The link between exercise and improved physical health has been well researched and documented, and we also know that it can help us feel better mentally, too. And now new research published in The Journal of Alzheimer’s found that it might also help to keep our brains at 100 percent.
The study, one of the largest linking obesity with brain capacity, found that as a person’s weight goes up, the level of blood flow to their brain drops. Specifically, the brain receives less blood flow to the hippocampus — the part of the brain involved in the formation of new memories, learning, and emotions. Decreased blood flow to the brain is also linked to depression, ADHD, bipolar disorder, schizophrenia, traumatic brain injury, addiction, suicide, and other conditions, the researchers note.
“This study shows that being overweight or obese seriously impacts brain activity and increases the risk for Alzheimer’s disease as well as many other psychiatric and cognitive conditions,” Daniel G. Amen, MD, the study’s lead author and founder of Amen Clinics, one of the leading brain-centered mental health clinics in the United States, said in a statement.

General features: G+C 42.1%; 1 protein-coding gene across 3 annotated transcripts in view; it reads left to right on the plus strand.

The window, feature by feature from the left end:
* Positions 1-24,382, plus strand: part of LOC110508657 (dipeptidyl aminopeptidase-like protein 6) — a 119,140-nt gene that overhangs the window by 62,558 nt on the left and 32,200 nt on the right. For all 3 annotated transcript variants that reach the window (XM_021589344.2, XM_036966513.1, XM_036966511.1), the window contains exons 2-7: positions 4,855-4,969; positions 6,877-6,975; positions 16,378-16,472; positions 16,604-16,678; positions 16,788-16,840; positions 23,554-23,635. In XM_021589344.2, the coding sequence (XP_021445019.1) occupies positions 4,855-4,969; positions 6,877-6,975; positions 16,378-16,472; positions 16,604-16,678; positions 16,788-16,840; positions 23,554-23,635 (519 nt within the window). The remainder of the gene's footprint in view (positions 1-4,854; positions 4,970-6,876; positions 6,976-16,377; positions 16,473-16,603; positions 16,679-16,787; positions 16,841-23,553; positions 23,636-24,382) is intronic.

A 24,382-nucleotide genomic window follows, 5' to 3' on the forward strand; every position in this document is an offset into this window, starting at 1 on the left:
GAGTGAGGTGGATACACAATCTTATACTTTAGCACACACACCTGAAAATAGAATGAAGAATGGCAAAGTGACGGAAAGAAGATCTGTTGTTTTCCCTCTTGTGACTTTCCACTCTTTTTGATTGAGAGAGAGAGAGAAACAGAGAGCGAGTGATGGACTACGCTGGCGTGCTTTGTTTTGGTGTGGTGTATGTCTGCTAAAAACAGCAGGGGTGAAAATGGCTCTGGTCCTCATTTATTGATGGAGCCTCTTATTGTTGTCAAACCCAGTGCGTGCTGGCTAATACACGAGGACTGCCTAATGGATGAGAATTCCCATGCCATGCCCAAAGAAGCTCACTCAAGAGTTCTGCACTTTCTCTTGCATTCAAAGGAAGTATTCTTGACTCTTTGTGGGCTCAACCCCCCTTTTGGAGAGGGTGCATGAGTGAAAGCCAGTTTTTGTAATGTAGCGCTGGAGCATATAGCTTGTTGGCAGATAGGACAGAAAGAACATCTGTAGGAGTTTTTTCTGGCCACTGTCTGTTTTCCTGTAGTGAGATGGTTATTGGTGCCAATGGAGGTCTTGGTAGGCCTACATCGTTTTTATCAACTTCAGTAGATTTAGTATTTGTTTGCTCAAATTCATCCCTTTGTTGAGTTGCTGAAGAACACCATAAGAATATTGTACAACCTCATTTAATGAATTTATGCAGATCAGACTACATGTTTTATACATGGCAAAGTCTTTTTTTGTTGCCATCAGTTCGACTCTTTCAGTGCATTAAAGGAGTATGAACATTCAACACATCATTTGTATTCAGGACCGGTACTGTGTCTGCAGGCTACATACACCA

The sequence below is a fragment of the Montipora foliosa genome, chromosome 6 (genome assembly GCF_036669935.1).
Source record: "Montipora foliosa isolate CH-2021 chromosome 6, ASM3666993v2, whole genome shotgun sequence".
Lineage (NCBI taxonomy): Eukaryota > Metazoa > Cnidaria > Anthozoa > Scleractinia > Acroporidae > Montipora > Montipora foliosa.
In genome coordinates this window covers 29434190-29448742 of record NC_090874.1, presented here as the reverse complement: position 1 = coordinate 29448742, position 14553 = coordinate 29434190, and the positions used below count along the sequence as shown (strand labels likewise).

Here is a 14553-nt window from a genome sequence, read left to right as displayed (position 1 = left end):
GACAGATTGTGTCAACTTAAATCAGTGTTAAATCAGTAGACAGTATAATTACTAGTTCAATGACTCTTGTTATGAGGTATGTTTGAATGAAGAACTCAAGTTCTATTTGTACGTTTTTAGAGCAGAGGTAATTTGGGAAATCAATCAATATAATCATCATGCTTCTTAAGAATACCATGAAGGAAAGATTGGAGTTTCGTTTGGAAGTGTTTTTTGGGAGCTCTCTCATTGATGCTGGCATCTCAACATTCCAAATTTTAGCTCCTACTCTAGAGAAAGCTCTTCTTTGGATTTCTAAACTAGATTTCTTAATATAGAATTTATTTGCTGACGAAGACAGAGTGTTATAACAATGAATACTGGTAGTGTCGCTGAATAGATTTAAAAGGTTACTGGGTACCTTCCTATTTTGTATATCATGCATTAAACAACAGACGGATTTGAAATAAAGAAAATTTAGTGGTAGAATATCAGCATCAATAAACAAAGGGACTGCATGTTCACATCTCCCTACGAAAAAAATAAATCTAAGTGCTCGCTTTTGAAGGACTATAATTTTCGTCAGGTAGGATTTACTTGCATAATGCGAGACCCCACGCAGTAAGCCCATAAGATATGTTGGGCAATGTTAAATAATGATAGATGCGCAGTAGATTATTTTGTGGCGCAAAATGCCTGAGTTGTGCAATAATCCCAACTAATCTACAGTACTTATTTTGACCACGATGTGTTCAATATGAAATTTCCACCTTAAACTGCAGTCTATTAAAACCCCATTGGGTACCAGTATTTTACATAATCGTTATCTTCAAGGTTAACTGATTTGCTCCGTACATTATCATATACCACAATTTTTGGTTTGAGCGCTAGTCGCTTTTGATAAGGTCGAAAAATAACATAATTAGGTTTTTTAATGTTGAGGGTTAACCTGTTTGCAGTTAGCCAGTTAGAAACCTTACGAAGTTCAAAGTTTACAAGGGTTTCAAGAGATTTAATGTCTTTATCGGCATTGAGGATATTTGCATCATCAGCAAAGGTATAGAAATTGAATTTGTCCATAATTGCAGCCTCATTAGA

According to the researchers, 72 percent of Americans are overweight and 42 percent are obese — meaning the future of the country’s cognitive health is in jeopardy.
“Dr. Amen and collaborators provide compelling evidence that obesity alters blood supply to the brain to shrink the brain and promote Alzheimer’s disease,” George Perry, PhD, Editor-in-Chief of the Journal of Alzheimer’s Disease and Semmes Foundation Distinguished University Chair in Neurobiology at The University of Texas at San Antonio, said in a release. “This is a major advance because it directly demonstrates how the brain responds to our body.”